From Pets to Prada
Alumna Julie Wainwright defines success in e-commerce
The road to the top for technology industry veteran and brand manager Julie Wainwright bears a similarity to the Pacific Coast Highway, which snakes along California’s coast near her San Francisco Bay Area home and business.
Consisting of twists and turns, the journey can at times be smooth — but around the bend, landslides can block forward progress. For Wainwright (BSIM ’79) her landslide came on Nov. 8, 2000 when she had to lay off her staff and close the wildly successful Pets.com. The dot.com bubble had burst.
But the plucky entrepreneur turned adversity into triumph by harnessing a passion for fashion to create a multimillion-dollar luxury consignment site called The RealReal. Forbes has estimated the value of the company at $300 million and growing.
Finding a niche
While selling items on the Web is nothing new, Wainwright has differentiated The RealReal from other players like Ebay, ThredUP and Poshmark.
“The RealReal is authenticated luxury resale,” Wainwright says. “We employ nearly 20 gemologists and watch experts, brand authenticators and art curators who inspect every item before we put the item on sale. We warehouse all items and offer the consumer a full customer service experience.”
She says the company addresses the high end of the market for luxury products that range from Hermes, Chanel, Prada, Cartier and Rolex to fine art by Matisse, Picasso and Jeff Koons, for example. Due to the previously owned nature of those items, buyers pay considerably less than original retail.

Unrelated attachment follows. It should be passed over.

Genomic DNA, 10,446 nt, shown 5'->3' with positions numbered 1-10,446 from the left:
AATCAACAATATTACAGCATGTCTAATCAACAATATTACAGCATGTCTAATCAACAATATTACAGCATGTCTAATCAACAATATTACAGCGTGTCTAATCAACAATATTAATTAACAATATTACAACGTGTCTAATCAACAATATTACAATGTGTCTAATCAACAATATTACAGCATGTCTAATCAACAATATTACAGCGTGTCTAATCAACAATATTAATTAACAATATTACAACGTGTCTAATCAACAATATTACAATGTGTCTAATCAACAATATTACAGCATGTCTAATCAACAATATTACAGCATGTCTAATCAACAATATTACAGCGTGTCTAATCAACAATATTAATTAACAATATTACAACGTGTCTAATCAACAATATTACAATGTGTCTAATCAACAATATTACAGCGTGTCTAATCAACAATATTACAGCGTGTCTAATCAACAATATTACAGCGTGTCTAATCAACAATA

According to a 2014 report from global management firm Bain & Company, personal luxury goods generated $73.7 billion in sales — creating a huge opportunity for Wainwright.
“We are a sustainable company,” Wainwright says. “Over 90 percent of our items come from individual homes. We only take items that are gently used and have a solid resale value.”
Strong foundation for success
Wainwright started out at Purdue in pre-pharmacy before changing to business. She was particularly inspired by classes on entrepreneurship.
“Those classes coupled with finance, accounting, consumer psychology and statistics provided the foundation for my success. Adding art classes gave me a creative outlet that greatly influenced me. As Andy Warhol said, 'Being good in business is the most fascinating kind of art. Making money is art and working is art and good business is the best art.'”
Being a successful woman in a world dominated by male CEOs can be daunting, but Wainwright offers this advice for young women: “Don’t let others define your success or your life. Recognize the obstacles are real, but don’t get sidetracked by others’ agendas.“Krannert is being redefined and is creating an exciting entrepreneurial ecosystem,” she says. “This energy and focus will lead to true innovation.”